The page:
I’d like to publish my response to your kind comments on the prior blog post. As an SCAI member, I value my Society and your response. But I would like to point out my specific concerns and some suggestions.
As a long time SCAI member, it pains me to say that the current activities of the society do NOT reflect my perception of what a professional society for interventional cardiologists needs to be. In these difficult times, it is becoming increasingly hard to practice as an interventional cardiologist out in the community. With multipronged rivalry from interventional radiologists, cardiac and vascular surgery as well as their strongly supportive professional organizations, many of us face uphill battles as we deal with credentialing and new procedures as medicine evolves. The need of the hour is an advocate for our cause, not a witness for the prosecution.
While elite operators (read: high volume, academic – not necessarily high quality) prefer that we refer our cases to them – in their cocooned environs – this comes at a cost.
Firstly, the patients often need to travel long distances, and deal with physicians and hospitals they are unfamiliar with. For instance, an 81-year old rural farmer with no family in the city, this is a major issue. On top of that, many of our patients are country folk for whom these large cities and mega hospitals are a forbidding prospect, even prior to their high-risk procedures surrounded by people they don’t know or can’t relate to.
Secondly, as you are well aware, the complexity of disease, driven by aging, obesity and diabetes has only increased. By reducing volume in the community and promoting the “high quality (i.e. high volume) referral center” model, it also means that operators in the community are less confident at dealing with these patients when they present in an emergency at 2AM on Christmas night, when the “referral center” team, tens or hundreds of miles away, is warmly tucked away.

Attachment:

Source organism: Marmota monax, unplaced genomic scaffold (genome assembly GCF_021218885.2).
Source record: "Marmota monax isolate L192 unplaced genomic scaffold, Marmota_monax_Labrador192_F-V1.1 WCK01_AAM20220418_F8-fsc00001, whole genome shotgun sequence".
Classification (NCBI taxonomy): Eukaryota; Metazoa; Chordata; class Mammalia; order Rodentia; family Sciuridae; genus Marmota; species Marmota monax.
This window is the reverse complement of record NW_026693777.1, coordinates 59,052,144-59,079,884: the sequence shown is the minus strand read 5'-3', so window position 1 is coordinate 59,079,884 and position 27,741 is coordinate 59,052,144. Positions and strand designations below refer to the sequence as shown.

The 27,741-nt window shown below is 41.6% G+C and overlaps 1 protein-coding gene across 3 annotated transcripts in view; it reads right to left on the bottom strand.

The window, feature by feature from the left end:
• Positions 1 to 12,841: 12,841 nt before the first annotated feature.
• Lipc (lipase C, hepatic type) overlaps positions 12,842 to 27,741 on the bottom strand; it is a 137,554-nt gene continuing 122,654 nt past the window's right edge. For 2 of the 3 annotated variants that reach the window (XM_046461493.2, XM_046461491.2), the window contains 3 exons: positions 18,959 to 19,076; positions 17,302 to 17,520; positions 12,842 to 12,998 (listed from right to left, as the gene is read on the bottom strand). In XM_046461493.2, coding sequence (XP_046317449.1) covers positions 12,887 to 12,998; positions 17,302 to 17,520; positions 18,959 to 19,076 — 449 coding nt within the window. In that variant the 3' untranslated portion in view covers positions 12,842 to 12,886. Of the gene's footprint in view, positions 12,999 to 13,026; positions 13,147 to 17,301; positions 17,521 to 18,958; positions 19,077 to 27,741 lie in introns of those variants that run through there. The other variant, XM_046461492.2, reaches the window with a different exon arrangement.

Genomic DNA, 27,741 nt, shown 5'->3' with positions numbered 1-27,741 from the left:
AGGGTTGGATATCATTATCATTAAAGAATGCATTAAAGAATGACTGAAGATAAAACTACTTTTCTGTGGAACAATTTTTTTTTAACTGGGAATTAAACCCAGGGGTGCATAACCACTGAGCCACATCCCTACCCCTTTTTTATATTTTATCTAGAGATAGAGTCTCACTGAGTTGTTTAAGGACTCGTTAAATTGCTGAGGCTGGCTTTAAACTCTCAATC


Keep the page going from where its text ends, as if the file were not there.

How, then, does taking away procedures from us, the community cardiologists, help the specialty? How does it help our patients? What are the metrics that decide who gets to do what?
Here are my suggestions:
As a former member of the QI and advocacy committees, as well as working with Dawn on the PAC, I am only too keenly aware of how lacking we are in member engagement. These are the concerns that I have heard from my colleagues and in this missive, hope to transmit these to you.
1. SCAI, possibly partnering with industry, needs to take the lead in training operators in the community to enhance the procedures they perform, as well as, engage them in ensuring they have the resources to do these safely.
2. SCAI needs to find ways to HELP interventionalists negotiate the credentialing processes in their local areas to ensure that they are able to deliver the appropriate and safe care to the patients – IN THEIR COMMUNITY.
3. Rather than focusing on volume metrics, SCAI should help operators in the community with creating QUALITY metrics to enhance the safety and appropriateness of the procedures, because we can do it BETTER than any other specialty.
4. Mandate that at least 30% of the SCAI leadership, at any given time, consist of community cardiologists (not just academic “leaders”). This will need recruitment and engagement but it is work that needs to be done for the good of the Society and the specialty.
I do not want this letter to come across as self-serving. I am secure in where I am and am writing to you, out of a sense of alarm, rather than a desire to look for any academic growth. While I am happy to help in ALL the society’s efforts, I do not want to seem like I am angling for a position in this. My only interest is preventing the decline in our specialty and our Society. I remain committed to the ideals of SCAI with the same enthusiasm as I did in 2006 and hope that we can reclaim this lost ground.
Kartik Mani FSCAI